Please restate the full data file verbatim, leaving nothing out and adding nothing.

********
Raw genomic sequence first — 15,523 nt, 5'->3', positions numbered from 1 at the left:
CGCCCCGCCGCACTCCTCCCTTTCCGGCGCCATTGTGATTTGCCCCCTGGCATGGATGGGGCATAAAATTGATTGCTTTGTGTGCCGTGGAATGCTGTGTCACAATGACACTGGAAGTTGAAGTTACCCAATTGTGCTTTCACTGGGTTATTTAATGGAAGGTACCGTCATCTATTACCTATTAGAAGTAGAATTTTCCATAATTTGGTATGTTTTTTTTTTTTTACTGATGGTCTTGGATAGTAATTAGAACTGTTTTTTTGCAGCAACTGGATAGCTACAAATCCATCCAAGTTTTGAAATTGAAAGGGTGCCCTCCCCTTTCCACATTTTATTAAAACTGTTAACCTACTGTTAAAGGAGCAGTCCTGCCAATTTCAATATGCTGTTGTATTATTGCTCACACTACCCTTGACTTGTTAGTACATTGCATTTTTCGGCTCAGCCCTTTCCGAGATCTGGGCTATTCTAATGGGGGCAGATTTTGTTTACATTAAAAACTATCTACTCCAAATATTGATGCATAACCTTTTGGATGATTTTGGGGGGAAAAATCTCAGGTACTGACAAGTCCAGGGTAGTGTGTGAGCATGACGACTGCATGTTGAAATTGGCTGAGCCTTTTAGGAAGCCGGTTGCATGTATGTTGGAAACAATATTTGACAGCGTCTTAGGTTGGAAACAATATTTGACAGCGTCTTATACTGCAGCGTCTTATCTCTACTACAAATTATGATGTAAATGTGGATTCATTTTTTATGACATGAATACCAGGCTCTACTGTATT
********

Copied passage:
Raw genomic sequence first — 15,523 nt, 5'->3', positions numbered from 1 at the left:
CGCCCCGCCGCACTCCTCCCTTTCCGGCGCCATTGTGATTTGCCCCCTGGCATGGATGGGGCATAAAATTGATTGCTTTGTGTGCCGTGGAATGCTGTGTCACAATGACACTGGAAGTTGAAGTTACCCAATTGTGCTTTCACTGGGTTATTTAATGGAAGGTACCGTCATCTATTACCTATTAGAAGTAGAATTTTCCATAATTTGGTATGTTTTTTTTTTTTTACTGATGGTCTTGGATAGTAATTAGAACTGTTTTTTTGCAGCAACTGGATAGCTACAAATCCATCCAAGTTTTGAAATTGAAAGGGTGCCCTCCCCTTTCCACATTTTATTAAAACTGTTAACCTACTGTTAAAGGAGCAGTCCTGCCAATTTCAATATGCTGTTGTATTATTGCTCACACTACCCTTGACTTGTTAGTACATTGCATTTTTCGGCTCAGCCCTTTCCGAGATCTGGGCTATTCTAATGGGGGCAGATTTTGTTTACATTAAAAACTATCTACTCCAAATATTGATGCATAACCTTTTGGATGATTTTGGGGGGAAAAATCTCAGGTACTGACAAGTCCAGGGTAGTGTGTGAGCATGACGACTGCATGTTGAAATTGGCTGAGCCTTTTAGGAAGCCGGTTGCATGTATGTTGGAAACAATATTTGACAGCGTCTTAGGTTGGAAACAATATTTGACAGCGTCTTATACTGCAGCGTCTTATCTCTACTACAAATTATGATGTAAATGTGGATTCATTTTTTATGACATGAATACCAGGCTCTACTGTATT